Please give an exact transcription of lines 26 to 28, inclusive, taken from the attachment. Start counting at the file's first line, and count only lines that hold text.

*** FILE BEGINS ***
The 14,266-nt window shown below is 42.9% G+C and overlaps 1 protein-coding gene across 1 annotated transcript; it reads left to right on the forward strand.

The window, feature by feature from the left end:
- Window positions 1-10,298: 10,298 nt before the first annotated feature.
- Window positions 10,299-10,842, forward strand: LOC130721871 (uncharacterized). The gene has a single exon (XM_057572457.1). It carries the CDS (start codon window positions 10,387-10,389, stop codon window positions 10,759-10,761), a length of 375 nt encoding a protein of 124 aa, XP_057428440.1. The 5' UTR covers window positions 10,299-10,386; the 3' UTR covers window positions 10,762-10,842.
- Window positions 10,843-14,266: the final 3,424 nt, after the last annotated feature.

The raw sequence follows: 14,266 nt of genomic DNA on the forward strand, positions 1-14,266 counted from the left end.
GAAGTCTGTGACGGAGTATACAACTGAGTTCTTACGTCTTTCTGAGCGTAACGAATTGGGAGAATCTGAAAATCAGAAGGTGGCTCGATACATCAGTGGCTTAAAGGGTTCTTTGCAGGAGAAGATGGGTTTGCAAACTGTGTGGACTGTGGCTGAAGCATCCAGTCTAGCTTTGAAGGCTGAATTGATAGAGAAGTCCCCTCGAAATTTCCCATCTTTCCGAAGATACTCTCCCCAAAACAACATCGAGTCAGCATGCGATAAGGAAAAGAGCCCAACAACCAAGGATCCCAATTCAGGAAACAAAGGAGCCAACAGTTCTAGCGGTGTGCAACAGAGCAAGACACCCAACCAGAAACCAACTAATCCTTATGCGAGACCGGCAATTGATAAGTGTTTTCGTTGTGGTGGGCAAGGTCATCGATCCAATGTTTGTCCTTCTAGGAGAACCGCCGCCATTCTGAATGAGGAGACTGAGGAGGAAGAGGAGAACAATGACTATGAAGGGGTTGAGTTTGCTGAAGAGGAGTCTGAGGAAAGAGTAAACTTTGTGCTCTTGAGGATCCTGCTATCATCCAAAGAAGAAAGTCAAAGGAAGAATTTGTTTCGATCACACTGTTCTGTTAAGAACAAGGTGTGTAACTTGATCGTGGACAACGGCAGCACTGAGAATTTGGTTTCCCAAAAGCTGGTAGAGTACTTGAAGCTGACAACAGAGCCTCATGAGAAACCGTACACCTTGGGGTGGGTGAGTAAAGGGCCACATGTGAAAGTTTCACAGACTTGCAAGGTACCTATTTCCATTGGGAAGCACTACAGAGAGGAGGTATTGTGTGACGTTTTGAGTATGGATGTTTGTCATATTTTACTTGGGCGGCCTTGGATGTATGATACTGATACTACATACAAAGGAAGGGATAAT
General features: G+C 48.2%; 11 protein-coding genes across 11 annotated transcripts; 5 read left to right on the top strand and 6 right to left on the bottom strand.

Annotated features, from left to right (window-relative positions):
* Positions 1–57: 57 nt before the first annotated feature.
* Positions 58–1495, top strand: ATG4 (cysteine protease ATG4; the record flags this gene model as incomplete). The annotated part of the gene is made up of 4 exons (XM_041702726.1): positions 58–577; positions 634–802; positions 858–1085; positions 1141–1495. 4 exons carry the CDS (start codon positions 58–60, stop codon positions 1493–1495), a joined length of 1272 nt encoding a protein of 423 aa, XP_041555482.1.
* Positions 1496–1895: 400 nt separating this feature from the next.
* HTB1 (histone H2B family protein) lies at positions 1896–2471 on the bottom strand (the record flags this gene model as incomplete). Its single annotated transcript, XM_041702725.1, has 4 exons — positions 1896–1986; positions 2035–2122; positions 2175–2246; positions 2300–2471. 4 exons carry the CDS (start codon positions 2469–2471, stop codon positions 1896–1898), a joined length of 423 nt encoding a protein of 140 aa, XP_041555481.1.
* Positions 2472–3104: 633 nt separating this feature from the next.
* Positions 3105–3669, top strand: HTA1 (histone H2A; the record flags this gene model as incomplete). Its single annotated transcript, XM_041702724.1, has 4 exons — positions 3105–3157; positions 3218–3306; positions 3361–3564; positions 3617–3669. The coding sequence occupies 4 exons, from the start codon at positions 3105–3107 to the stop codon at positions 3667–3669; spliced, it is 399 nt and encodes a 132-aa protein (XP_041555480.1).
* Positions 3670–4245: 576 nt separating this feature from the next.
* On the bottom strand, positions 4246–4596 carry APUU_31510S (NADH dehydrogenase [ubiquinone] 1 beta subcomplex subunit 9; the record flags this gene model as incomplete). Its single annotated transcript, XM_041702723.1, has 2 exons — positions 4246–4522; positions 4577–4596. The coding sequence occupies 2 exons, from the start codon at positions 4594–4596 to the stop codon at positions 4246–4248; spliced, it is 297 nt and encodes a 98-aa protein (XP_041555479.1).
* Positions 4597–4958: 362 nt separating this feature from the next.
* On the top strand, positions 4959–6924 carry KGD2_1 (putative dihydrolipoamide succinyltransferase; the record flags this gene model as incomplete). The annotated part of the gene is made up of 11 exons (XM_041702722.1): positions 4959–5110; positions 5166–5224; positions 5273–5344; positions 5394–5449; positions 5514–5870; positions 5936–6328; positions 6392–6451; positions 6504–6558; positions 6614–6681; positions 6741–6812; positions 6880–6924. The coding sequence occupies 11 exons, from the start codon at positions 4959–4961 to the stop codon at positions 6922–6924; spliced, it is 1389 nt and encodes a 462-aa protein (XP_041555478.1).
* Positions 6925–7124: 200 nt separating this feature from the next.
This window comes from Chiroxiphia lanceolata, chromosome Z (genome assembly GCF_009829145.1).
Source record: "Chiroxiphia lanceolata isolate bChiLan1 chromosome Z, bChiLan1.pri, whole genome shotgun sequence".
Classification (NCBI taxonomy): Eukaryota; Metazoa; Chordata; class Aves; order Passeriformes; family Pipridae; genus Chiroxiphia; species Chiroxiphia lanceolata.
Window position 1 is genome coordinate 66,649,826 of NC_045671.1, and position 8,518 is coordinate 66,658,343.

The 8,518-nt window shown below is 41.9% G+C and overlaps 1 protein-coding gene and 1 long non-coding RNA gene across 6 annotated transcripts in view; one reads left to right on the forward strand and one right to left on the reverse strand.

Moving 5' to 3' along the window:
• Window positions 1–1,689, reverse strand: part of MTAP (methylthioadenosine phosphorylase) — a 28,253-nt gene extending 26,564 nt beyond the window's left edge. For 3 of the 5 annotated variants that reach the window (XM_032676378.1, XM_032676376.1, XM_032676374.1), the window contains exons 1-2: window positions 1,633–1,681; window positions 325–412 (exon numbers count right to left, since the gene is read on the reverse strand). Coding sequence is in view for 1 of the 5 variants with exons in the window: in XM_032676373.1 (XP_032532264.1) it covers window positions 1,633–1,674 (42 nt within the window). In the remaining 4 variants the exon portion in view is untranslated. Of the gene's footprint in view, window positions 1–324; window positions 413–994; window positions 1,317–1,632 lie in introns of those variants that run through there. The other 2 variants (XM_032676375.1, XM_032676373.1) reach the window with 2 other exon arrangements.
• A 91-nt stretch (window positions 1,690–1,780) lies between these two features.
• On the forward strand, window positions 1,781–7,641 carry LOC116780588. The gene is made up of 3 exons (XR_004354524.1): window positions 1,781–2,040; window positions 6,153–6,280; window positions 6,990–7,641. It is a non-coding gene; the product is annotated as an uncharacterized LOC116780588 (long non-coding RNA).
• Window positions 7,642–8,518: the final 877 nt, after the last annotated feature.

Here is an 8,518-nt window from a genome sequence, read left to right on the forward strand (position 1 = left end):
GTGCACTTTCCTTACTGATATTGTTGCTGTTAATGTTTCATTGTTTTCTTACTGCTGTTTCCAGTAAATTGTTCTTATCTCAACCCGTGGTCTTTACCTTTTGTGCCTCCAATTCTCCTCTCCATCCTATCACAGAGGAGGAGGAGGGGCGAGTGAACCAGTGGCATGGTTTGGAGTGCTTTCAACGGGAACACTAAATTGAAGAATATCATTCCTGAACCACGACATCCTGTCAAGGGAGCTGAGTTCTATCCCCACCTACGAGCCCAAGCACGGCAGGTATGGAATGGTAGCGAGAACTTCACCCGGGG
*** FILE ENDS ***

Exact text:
Moving 5' to 3' along the window:
• Window positions 1–1,689, reverse strand: part of MTAP (methylthioadenosine phosphorylase) — a 28,253-nt gene extending 26,564 nt beyond the window's left edge. For 3 of the 5 annotated variants that reach the window (XM_032676378.1, XM_032676376.1, XM_032676374.1), the window contains exons 1-2: window positions 1,633–1,681; window positions 325–412 (exon numbers count right to left, since the gene is read on the reverse strand). Coding sequence is in view for 1 of the 5 variants with exons in the window: in XM_032676373.1 (XP_032532264.1) it covers window positions 1,633–1,674 (42 nt within the window). In the remaining 4 variants the exon portion in view is untranslated. Of the gene's footprint in view, window positions 1–324; window positions 413–994; window positions 1,317–1,632 lie in introns of those variants that run through there. The other 2 variants (XM_032676375.1, XM_032676373.1) reach the window with 2 other exon arrangements.
• A 91-nt stretch (window positions 1,690–1,780) lies between these two features.